In an academic writing course some years ago I remember being told that when writing, for instance, a journal article in English, one should usually avoid structuring one's text with the help of explicit questions, something like:

In the previous section we saw that the values of X are particularly high when considering Y, suggesting that... Blablaa. Bla. Could this be interpreted as a result of Z?

And then I go on and answer my own question.

Or something like:

X's statement does seem credible in light of Y. This interpretation, however, poses another question: Why is it the case that Z, if ...?

And here I start to build the answer

Are there actually some stylistic guidelines that would recommend avoiding these kinds of structures? Does anyone know about a resource where something like this would be mentioned?

3 Answers 3


Speaking as a professor and author of several academic papers; I would avoid it.

Rhetorical questions are a technique we use in classrooms to generate interest or debate among students. That is a form of "entertainment" and entertainment is NOT the goal of a paper, it is reporting your research and conclusions, and you should not present any ambiguous or "teaser" lines in the process.

The reader cannot answer questions. You are not writing a mystery novel! This may seem "dry" but that is what is expected. To rewrite your text:

In the previous section we saw that the values of X are particularly high when considering Y, suggesting [a,b,c]. We will now show this behavior can be interpreted as a result of [d].

Thus X's statement does seem credible in light of Y. To complete the argument, we must show that [e] holds, to justify why [f] holds.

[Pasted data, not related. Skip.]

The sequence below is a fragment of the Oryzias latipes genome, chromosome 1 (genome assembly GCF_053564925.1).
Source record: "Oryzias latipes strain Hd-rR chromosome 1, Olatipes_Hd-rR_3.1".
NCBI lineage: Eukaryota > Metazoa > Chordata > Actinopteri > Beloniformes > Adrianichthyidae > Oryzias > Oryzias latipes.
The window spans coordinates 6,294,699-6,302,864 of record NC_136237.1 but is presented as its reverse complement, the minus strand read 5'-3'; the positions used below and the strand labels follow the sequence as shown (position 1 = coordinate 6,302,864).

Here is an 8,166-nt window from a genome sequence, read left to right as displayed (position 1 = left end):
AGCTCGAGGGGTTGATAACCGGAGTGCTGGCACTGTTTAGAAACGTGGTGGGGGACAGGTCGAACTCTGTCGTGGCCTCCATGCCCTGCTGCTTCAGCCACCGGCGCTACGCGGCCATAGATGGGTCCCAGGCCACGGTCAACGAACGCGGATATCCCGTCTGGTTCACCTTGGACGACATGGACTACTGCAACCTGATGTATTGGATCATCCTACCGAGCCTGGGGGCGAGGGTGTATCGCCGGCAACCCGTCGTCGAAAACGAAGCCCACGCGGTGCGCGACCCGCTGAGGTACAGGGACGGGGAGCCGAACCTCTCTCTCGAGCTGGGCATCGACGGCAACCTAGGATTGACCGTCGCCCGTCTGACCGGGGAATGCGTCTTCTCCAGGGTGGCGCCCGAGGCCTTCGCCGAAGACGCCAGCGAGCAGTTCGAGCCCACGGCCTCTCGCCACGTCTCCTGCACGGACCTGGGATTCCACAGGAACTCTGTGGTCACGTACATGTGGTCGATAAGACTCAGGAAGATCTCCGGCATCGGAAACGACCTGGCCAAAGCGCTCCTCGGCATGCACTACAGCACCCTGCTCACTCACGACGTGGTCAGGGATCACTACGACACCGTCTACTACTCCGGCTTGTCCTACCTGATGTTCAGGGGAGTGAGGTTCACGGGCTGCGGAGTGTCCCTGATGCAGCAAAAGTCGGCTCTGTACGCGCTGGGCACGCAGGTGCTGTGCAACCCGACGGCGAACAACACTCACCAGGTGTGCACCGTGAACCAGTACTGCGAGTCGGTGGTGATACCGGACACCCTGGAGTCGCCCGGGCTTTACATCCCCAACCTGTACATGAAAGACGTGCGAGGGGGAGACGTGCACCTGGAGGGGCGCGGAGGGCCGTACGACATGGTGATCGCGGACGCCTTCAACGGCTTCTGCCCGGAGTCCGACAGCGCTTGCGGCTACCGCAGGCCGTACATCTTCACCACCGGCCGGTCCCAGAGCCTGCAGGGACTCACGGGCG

In other words, it is fine to tell the reader in a 'summary line' what you are about to more formally prove or argue. Typically you can reword your questions to provide a summary statement of what is to come instead of the question, which is really the point of the question.

I certainly would not put a ban on all rhetorical questions in academic papers, but for students I would not allow them at all. Learn to write without them; stick to the facts and presenting your work, keep emotional appeal out of it. That is what is expected; at least in my scientific fields.

In other fields where I have read few academic papers (e.g. psychology or history or law) I could be swayed if shown several other highly quoted recently published papers (e.g. in the last 20 years) that make heavy use of rhetorical questions.

But still, IMO you can avoid them and make a stronger paper. A rhetorical question is always an introduction to a discussion that can be rewritten to serve better as a summary statement imparting a fact about what comes next, and typically the statement will be shorter anyway.


I can't add anything to Amadeus's answer, which is perfect when looking at an academic paper and gives the reasons why the rhetorical approach doesn't work.

I notice you've also mentioned a journal article, which could take us into something of a grey area. No journal will have a problem with information presented as an academic paper, and if you're writing for journals in a generic sense this would be the way to go.

The exception would be if you were writing for a specific journal that you knew used a less formal style - in this case presenting the information in a way that's closer to entertainment might work better. In this case, the stylistic guidelines would be based on previous articles in that particular journal - you could also ask whether they have a specific house style.

  • Note that when an academic says journal article, they are almost certainly talking about an academic paper published in an academic journal – which is theo way of publishing in most fields.
    – Wrzlprmft
    Commented Feb 25, 2019 at 19:22

It also depends who the audience is -- if by "academic text" you mean textbook or supplement to educational materials, then questions may be great!

Often in PlainLanguage, they advice question-headings in first person (as the reader has a question in mind), and then answer using 2nd person to mean the reader.


In the PlainLanguage.Gov Training area, they have a PPTX that I adapted and used when I taught technical writing, as I found them to be great guidelines for addressing non-expert users without talking down to them.

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